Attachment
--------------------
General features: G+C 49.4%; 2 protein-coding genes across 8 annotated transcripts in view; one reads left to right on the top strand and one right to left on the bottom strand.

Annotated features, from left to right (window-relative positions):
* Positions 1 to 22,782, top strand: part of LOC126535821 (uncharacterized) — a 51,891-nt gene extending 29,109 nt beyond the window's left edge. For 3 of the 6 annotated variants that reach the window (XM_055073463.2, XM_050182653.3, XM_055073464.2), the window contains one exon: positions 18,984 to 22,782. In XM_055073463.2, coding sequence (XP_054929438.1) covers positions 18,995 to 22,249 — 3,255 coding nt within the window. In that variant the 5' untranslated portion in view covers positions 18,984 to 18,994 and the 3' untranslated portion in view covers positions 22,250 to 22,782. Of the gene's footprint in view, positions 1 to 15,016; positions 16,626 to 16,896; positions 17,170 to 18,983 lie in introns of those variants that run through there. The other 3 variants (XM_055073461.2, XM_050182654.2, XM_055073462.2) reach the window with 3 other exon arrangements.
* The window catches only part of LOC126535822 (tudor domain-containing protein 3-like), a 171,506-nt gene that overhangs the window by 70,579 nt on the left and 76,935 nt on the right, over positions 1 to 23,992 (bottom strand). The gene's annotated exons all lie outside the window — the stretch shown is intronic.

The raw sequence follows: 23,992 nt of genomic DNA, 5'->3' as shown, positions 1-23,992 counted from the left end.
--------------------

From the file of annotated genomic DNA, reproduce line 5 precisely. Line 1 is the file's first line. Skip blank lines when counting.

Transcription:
The raw sequence follows: 23,992 nt of genomic DNA, 5'->3' as shown, positions 1-23,992 counted from the left end.